21 years since the seminal original film, Danny Boyle reunites his cast to provide us with a sequel that is different, but just as worthy of praise.
Renton (Ewan McGregor) returns to Edinburgh for the first time since he double crossed the group and stole their money. Sick Boy (Jonny Lee Miller) runs a number of underworld money making schemes, whilst Spud (Ewan Bremner) is still a scag head and Begbie (Robert Carlyle) is devising a way out of prison. The group as a whole are facing the disappointment and demons of growing up.
The first hour is genius. Boyle is just as inventive as ever. His camera seems to race at a 100mph and he includes inventive freeze frames, writing on the screen and cuts back to the original film and footage of the group as boys. The use of the original film and references back to imagery and locations from it are worked in extremely well, both as a neat nod to fans and as a framing device for the characters regrets and fears.
The second hour is not quite as perfect. Begbie, still one of the scariest men on screen, is marginalised slightly from the main plot and as a whole, whilst it’s great to see these characters again, it’s not totally clear why we need to see them. Every time you want to see the characters let loose, an Iggy Pop song or a “Choose Life” speech is cut short or filled with bile and regret. But, these men are 20 years older and when it comes together at the end it feels right.
A deserving sequel to the classic original.
Moonlight is a stunning film whose power creeps up on you throughout the course of its three act structure. The story of a gay black man growing up in Miami is littered with exceptional small roles and is told with zero bombast or violence. We follow Chiron at three different ages in his life as he struggles with growing up in an environment where homosexuality is a weakness to be hidden.
Played by Alex Hibbert as a young boy, he is guarded and trying to escape his drug addict mother. He finds himself drawn to a surrogate father, who just happens to be a drug dealer. Both Naomie Harris as the addict mother and Mahershala Ali as surrogate father Juan are in career best turns. Ali, in perhaps the films strongest performance leaves an indelible mark on Chiron and his final scene in the film is unforgettable.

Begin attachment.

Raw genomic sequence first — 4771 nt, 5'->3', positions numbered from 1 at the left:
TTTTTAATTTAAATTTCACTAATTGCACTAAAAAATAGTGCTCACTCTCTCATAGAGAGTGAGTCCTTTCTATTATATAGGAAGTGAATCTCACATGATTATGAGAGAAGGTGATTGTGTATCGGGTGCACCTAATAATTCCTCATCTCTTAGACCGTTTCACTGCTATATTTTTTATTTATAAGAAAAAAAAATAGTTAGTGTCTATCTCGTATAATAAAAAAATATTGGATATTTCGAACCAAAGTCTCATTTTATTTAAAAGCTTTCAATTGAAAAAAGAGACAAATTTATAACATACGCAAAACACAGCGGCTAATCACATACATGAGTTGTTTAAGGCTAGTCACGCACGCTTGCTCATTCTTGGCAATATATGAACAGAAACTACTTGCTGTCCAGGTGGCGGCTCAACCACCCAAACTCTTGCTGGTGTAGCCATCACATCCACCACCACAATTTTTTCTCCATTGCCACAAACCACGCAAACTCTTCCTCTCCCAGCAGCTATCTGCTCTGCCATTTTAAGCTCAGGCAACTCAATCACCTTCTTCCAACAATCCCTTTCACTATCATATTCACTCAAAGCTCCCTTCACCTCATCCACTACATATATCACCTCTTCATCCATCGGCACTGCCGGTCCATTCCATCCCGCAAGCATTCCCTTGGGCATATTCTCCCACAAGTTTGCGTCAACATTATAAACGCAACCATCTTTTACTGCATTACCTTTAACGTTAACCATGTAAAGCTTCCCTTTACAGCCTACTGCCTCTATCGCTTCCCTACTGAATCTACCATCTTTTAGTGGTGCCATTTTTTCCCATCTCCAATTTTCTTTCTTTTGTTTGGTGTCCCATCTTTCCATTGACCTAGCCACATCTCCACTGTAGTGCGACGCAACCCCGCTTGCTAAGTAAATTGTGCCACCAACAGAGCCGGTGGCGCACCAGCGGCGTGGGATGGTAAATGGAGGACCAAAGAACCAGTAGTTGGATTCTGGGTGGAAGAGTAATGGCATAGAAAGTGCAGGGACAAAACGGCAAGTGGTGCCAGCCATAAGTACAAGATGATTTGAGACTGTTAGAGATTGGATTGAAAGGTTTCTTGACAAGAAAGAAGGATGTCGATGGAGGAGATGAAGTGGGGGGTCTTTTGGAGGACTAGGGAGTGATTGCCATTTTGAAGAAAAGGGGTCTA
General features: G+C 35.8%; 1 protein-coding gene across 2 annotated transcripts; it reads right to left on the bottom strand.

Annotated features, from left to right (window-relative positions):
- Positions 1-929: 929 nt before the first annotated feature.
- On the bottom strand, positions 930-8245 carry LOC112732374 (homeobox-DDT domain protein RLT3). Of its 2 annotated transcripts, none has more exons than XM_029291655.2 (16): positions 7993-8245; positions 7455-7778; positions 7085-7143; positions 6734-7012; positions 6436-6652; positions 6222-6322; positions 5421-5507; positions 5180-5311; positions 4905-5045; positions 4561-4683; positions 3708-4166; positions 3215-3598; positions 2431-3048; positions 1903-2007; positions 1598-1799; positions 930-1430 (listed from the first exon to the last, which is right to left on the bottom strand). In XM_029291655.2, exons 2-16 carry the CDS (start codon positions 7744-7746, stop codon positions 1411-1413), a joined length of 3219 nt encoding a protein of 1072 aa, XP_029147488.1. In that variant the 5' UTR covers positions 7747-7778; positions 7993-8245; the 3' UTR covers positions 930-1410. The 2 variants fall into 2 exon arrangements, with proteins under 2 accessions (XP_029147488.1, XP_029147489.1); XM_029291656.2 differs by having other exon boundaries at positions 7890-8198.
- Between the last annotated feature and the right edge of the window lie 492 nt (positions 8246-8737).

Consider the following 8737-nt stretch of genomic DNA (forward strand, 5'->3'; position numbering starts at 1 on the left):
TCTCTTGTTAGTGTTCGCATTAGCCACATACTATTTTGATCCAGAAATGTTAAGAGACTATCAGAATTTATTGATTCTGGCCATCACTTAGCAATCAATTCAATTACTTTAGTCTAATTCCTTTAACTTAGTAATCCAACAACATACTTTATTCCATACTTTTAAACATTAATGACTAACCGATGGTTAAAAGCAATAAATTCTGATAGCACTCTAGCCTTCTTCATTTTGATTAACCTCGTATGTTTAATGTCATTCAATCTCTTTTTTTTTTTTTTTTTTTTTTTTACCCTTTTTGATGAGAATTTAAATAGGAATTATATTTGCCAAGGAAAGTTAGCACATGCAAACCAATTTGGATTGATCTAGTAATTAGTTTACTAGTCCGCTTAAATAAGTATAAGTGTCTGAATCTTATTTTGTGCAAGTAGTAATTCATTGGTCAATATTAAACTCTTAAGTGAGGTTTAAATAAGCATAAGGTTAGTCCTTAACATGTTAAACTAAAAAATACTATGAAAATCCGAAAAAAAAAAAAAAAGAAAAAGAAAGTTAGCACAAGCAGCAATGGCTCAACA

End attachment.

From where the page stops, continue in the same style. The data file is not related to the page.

Portrayed as a teenager by Ashton Sanders we see a gangly youth trying to survive the jungle of school, hiding as best he can for fear of a beating. Finally as an adult, Trevante Rhodes portrays Chiron as a man who has fully hidden his true self in a portrayal of the only role model he ever had. His reconnection with an old school friend (Andre Holland) is emotionally charged and cathartic.
The 3rd xXx film arrives 15 years after the original and 12 years after the Ice Cube led sequel and features Vin Diesel returning to another franchise he once dropped. The extreme sports aficionado Cage returns to save the world, making bad puns and looking “dope” whilst he’s at it.
When a film is knowingly aiming for lightweight action cheesiness does that mean we should lower our expectations? Whilst no one would expect an airtight plot from a film that opens with football superstar Neymar Jr being recruited by Samuel L Jackson for the xXx program, it should not be too much to ask for some exciting action sequences and a few laughs. Unfortunately, there is not too much of anything to get excited about with the film mostly just trying to resemble Diesel’s other franchise money spinner. Including the ridiculous male fantasy that all women like to wear implausibly little clothing and swoon over any man who happens to have muscles or DJ.
All the best moments come from the multicultural cast. Donnie Yen and Tony Jaa in the same film is particularly nice to see. Whilst Jaa is underused. Yen does get to show off some of his finer martial arts skills.
James McAvoy is excellent in M. Night Shyamalan’s first return to form in just over a decade. McAvoy plays Kevin, a person with split personality disorder and throughout the course of the film shows us eight of twenty-three people held within one body. He is at turns creepy, menacing and funny.
Kevin kidnaps three young girls (Anna Taylor-Joy, Haley Lu Richardson and Jessica Sula) in preparation for the arrival of “The Beast” and the film spends the majority of the time in their basement prison as they attempt to get free. Taylor-Joy’s Casey decides that entering into discussions with Kevin’s various alter egos is the correct approach in seeking their freedom. This is due to previous trauma in her childhood that we see in really unsettling flashbacks. Her conversations with 9 year old Hedwig provide a counterpoint to these with humour and one fantastic dance number.
Shyamalan has not been this good for some time. After a string of intriguing and in some cases brilliant films with The Sixth Sense, Unbreakable, Signs and The Village he created a series of poor (Lady in the Water) to downright awful films (The Happening, The Last Airbender, After Earth). The return to smaller scale and a story with slight paranormal edges has worked its charms. Fans of his earlier films will be especially happy with the final moments.
Based on the true story of Desmond Doss (Andrew Garfield) this is a World War 2 film that is well acted with some particularly effective battle scenes that ultimately left me cold. Doss was a heroic conscientious objector who went to war as an army medic refusing to carry a gun into battle. It is a tale that should be awe inspiring, but I just found myself disconnected from the characters involved.
Mel Gibson’s 5th directorial feature seems to cover his two main calling cards of violence and religion. Set in two distinct halves, the first part of the film shows glimpses of Doss’ home life, his drunk World War 1 veteran father, his religious beliefs, his courtship of Dorothy (Teresa Palmer) and Boot Camp. The second half is the war film with scenes rivalling Saving Private Ryan for visceral action and viscera. Some of the injuries on show could easily upset a weak stomach.